'9 out of 10' mortgages right now are on fixed rates, says top broker

by Mike Wood09 Sep 2021

The fixed vs variable home loan debate in Australia has never been complicated. Australia has long been a nation of variable rate borrowers, with customers willing to stake their claim that rates will go down over time rather than up.

Now, however, for the first time in decades, that seems to  be changing. Australian borrowers see rates that seemingly cannot go lower and are, instead, locking in 2021 rates long-term.

Damien Roylance, mortgage broker and MD at Entourage Finance, told Australian Broker that he had been seeing 9 out of 10 customers choose a fixed rate in recent weeks.

“We’re having the conversation with every single customer at the moment,” he told Australian Broker. “The rates are just too attractive.”

“Owner occupier rates starting with a 1 in front is something that we’ve never seen before, and most people don’t think that a variable rate can go below what’s on offer.”

“If you look at the lowest rate, whether it’s 1.79% or 1.84%, it’s very attractive and sometimes these variable rates are hovering around that 2.5% mark with your major lenders, so there’s a good 0.5% amount of difference between fixed and variable for owner occupiers paying principal and interest.”

“It’s a lot more than ever before taking that fixed rate, and it’s a pretty safe bet in my mind. Worst case with a fixed rate is, as we always say, that the variable rate goes below it and you’re at a disadvantage. But realistically, people can afford these loans with rates starting with 1, it’s pretty attractive and they’re taking it.”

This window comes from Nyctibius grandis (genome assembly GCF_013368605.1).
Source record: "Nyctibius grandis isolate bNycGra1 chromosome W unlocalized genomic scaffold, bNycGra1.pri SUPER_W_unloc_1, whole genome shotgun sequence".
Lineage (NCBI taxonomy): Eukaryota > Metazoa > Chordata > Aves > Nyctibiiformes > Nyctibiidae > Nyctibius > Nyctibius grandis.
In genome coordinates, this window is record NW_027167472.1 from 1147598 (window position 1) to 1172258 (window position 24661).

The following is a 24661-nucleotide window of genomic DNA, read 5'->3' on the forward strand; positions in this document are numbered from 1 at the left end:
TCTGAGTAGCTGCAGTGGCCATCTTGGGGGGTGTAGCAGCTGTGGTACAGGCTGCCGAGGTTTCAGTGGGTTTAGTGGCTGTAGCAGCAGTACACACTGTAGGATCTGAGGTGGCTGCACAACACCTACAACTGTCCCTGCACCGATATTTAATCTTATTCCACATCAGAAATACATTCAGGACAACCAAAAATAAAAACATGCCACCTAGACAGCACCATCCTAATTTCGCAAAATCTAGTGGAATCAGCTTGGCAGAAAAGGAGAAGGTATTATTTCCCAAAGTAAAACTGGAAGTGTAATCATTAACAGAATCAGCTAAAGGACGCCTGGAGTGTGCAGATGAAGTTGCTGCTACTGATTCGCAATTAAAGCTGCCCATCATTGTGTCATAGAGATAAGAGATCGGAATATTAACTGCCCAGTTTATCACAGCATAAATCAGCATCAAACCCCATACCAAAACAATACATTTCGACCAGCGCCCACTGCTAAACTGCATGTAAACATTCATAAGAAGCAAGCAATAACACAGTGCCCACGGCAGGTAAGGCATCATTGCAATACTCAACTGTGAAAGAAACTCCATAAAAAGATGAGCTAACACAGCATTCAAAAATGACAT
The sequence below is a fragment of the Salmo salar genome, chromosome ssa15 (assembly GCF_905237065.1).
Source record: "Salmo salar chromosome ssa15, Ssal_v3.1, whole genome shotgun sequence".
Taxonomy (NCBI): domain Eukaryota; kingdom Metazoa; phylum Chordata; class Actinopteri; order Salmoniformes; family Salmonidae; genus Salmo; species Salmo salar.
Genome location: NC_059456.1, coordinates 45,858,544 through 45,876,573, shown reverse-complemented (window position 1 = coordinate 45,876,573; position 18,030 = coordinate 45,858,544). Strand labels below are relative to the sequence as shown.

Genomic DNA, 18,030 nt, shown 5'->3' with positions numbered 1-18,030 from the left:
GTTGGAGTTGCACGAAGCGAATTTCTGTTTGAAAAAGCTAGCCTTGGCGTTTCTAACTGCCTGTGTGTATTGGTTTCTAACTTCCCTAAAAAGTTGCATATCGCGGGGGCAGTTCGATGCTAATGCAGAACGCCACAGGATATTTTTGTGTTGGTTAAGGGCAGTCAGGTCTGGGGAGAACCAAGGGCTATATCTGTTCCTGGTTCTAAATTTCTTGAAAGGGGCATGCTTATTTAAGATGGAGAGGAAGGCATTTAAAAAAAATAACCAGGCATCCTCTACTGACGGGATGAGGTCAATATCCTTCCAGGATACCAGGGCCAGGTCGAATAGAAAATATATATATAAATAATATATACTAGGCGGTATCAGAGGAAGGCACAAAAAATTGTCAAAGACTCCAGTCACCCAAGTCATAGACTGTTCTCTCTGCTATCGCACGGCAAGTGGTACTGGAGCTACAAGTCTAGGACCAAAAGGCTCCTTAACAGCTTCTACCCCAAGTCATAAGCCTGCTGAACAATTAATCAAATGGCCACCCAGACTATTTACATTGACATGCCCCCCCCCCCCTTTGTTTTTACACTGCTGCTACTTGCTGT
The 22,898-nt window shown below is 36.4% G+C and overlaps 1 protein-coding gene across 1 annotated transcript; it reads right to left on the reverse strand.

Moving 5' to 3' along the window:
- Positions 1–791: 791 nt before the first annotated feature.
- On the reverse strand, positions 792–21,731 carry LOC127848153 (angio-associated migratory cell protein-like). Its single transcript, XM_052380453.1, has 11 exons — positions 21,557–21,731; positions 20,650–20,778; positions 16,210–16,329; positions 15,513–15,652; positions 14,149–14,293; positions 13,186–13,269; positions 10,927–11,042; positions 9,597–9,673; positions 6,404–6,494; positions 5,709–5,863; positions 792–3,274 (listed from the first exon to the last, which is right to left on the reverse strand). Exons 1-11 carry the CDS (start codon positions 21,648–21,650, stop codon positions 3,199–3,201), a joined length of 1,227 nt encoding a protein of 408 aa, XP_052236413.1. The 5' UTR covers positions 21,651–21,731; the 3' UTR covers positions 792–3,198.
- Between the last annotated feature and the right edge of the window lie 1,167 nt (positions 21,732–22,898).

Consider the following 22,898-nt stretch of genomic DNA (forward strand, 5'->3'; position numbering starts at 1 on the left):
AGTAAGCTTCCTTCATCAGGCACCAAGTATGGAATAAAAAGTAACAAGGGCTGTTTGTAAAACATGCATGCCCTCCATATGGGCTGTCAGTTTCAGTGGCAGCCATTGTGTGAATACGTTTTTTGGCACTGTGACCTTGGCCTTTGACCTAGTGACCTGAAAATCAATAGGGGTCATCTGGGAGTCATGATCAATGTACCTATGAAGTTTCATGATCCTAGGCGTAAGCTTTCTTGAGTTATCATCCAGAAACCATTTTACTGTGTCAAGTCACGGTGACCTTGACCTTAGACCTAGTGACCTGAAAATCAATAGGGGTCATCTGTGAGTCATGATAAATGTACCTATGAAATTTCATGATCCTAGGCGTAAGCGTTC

Fixed beats variable for the first time in a generation

Roylance has been a mortgage broker for 15 years and has never seen fixed rate loans be more popular than variable rates. But can it continue?

“The quick answer is that I have no idea, and I’ve stopped trying to predict what is going on in the market,” laughs Roylance. “The world keeps changing.”

“The Governor (Phillip Lowe) says that he’s not going to change rates for three years, and that was last year, so if you believe that, then we’ve got another two years to go before rates move anywhere upwards. Whether that happens or not, that’s what they’ve said.”

“When you look at two- and three-year rates, the banks probably agree with him, because they’re offering the sharpest rates at two and three years. Normally the banks get these things right.”

“The four- and five-year rates at some lenders have started to go up, so they might feel that they’ll go up in the next few years. But again, I don’t think that anyone really knows.”

Fixed vs variable home loan set to continue

Given the prevalence of fixed rate over variable, there is a clear cognitive dissonance where the RBA says that rates will not change, but banks are pricing a cash rate change into longer term rates and customers are voting with their feet to lock in prices where they are today ahead of a rate rise.

“We’re not seeing too many people do the five-year rates at the moment,” said Roylance. “I did have one guy do it, and he works in the money market and seemed to think it was a pretty good bet.”

“You pay slightly more for four- and five-year at the moment than you would for two and three, and the benefit will come, if you get it right and rates do go up, you could make all your money back in the fourth and fifth year.”

“With fixed, it’s always a gamble. Australia’s a nation of gamblers and they always try to get it right. They’ve got it wrong in the past because rates have been on the decrease ever since the GFC, but I think it’s a safe bet to fix in a rate with a 1 in front of it.”

“I don’t see how that could ever really go wrong: if you can’t afford that, you probably shouldn’t be buying a house.”